Differed to idea of multi-source data fusion, the perspective of enhancing spatiotemporal resolution may be addressed by newly launched remote sensing satellites with real high spatial and temporal resolution data . On the other hand, previous work done by Pan et al., they employ mono-source remote sensing data, a two-day-repeat HJ-1 A/B data, and developed daily time series construction method . Similarly, Sun et al. redeveloped the TIMESAT program by modifying the adaptive smoothing and together with daily interpolation, that was aiming to generate daily 30 m Landsat time series .
Remote sensing time series data are commonly used in phenology monitoring. To facilitate the processing and analysis of time series, relevant researchers might have encountered with two computer programs: TIMESAT or SPIRITS [3, 18, 21–23]. Conventionally, MODIS data has been widely implemented in monitoring vegetation dynamics based on these two programs. However, these programs were designed to handle MODIS or SPOT-VGT VI products that were organized at a fixed-day interval (e.g., 8 or 10 days composite). To date, higher resolution remote sensing satellites (e.g., Sentinel, RapidEye, Planet Labs) have become operational. However, few relevant studies were founded had adopted these short repeat-cycle and high spatial resolution data for time series analysis as the same way with MODIS. To construct a high spatiotemporal time series using these remote sensing data and make it applicable for TIMESAT or SPIRITS, specifically in phenology detection, one major problem is ensuring the continuousness and completeness of the time series dataset .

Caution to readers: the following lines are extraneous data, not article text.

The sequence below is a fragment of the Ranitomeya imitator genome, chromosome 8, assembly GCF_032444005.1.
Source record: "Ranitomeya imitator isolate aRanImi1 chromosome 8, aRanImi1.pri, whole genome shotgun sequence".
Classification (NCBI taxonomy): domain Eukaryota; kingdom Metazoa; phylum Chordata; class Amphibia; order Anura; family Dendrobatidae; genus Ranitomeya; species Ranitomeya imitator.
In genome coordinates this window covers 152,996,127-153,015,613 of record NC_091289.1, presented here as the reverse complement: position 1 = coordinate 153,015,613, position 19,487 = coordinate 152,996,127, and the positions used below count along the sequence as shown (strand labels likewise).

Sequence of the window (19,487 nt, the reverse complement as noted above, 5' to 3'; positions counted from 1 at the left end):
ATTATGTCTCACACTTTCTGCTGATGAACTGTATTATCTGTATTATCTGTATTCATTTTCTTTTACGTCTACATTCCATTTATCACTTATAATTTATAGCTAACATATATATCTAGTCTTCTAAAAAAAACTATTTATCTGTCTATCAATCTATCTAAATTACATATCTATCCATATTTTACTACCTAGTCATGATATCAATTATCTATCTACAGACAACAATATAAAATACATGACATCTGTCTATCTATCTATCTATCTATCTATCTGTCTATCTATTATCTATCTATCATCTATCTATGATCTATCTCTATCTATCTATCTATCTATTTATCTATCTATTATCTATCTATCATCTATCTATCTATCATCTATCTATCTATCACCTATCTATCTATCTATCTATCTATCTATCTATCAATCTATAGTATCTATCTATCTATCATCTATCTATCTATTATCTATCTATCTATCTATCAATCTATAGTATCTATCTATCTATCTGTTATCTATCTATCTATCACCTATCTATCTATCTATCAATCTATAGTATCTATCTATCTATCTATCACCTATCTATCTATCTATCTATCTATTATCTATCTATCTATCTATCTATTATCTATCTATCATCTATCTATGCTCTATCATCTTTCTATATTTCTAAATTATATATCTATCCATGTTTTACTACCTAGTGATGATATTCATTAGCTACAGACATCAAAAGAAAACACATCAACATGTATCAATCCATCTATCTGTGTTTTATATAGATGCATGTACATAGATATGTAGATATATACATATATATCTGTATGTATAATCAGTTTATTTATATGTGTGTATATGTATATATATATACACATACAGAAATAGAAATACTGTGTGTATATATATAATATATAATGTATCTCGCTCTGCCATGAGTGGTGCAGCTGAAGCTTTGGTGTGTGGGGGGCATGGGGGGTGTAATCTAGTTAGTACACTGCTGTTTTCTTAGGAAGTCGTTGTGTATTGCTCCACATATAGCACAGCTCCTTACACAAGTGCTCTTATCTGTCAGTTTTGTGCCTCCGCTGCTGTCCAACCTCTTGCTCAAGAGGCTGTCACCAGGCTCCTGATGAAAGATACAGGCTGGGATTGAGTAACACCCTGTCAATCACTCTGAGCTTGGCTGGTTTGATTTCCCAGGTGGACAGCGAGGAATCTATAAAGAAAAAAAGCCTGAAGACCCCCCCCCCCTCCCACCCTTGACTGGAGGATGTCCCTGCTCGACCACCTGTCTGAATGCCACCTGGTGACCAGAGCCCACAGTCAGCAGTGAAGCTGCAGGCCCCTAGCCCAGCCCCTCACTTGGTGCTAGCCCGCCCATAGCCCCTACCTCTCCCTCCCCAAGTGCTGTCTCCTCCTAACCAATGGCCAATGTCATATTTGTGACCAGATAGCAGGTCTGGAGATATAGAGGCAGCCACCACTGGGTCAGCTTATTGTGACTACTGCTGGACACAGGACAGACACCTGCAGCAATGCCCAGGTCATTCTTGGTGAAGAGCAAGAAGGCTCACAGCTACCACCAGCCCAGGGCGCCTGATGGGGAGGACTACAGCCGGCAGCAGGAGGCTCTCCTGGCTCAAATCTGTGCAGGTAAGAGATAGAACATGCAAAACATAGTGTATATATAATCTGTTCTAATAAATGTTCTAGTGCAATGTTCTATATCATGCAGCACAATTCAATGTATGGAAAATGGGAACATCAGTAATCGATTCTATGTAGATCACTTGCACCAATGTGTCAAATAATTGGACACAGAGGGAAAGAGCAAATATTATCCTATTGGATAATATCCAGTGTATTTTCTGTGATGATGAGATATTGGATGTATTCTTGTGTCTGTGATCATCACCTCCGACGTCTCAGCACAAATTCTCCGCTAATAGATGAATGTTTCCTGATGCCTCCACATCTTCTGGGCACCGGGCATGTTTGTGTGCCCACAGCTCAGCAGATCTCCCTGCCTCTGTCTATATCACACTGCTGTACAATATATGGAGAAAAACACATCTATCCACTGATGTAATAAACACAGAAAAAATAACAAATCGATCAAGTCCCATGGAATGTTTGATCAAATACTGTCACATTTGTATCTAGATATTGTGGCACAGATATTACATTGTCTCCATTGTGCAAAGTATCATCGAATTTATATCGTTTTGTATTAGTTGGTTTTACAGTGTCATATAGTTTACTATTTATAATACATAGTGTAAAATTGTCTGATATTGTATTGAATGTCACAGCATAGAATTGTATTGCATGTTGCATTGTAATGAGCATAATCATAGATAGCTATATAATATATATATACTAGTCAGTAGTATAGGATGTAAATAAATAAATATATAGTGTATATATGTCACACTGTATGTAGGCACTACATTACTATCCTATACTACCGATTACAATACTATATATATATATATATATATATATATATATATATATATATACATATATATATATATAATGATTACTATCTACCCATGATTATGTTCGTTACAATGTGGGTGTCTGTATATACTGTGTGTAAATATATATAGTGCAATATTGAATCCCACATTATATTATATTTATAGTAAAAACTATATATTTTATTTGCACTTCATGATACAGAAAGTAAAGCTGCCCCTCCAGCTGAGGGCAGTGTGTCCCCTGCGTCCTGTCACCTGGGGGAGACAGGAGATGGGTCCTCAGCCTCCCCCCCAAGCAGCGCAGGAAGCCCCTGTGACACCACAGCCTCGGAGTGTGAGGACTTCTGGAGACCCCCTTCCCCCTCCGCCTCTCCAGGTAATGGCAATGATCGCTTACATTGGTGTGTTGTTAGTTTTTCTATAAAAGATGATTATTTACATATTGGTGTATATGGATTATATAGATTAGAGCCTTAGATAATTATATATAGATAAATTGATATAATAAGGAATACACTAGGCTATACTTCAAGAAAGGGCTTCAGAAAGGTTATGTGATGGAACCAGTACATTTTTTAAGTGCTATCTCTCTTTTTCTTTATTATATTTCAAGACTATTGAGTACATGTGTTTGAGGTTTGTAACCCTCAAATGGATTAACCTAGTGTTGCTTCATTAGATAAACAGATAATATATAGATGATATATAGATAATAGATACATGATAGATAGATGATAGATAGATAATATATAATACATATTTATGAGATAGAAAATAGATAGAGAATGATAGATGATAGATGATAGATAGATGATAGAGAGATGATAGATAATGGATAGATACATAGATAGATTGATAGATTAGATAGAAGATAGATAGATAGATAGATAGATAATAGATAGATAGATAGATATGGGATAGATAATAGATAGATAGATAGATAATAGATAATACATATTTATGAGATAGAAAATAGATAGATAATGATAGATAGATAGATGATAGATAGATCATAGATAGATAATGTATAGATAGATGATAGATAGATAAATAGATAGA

As such, up-to-date remote sensing satellite constellations provide sufficient images, which leads to the potential of constructing high spatiotemporal resolution time-series data. The motivation of writing this paper was to address an important topic by description of methodology together with a computer program that meets the common interest of facilitating time-series remote sensing data, specifically for up-to-date high spatial resolution satellite data.
China’s HJ-1 A/B satellites data were employed for testing in this paper. Launched in 2008, HJ-1 A/B constellations are a new generation of small Chinese civilian remote sensing satellites . The HJ-1 A/B satellites have two optical sensors to perform earth observation at 30-m resolution, with four bands covering the visible and near-infrared wavelength range. The double constellations constitute an observation network that covers China and its surrounding areas with a two-day repeat cycle. By taking advantage of its relatively high spatial resolution and frequent repeat cycle, some researchers demonstrated its potential in constructing dense time-series data by data fusion with MODIS [11, 15].
Satellite images captured by optical remote sensors usually contain noise due to weather conditions and changing solar illumination throughout the year [25, 26]. When performing time-series smoothing, researchers are also reminded that maintenance of the original characteristics of the time-series profile is critical . Just as with other high spatial resolution images, the trade-off is that HJ-1 A/B time-series data is spaced irregularly in time. Signal processing techniques (e.g., wavelet and Fourier analysis) require the time-series data have regular, equidistant spacing [27, 28], hence they may not work well in the nonequidistantly spaced time-series data derived from HJ-1 A/B satellites.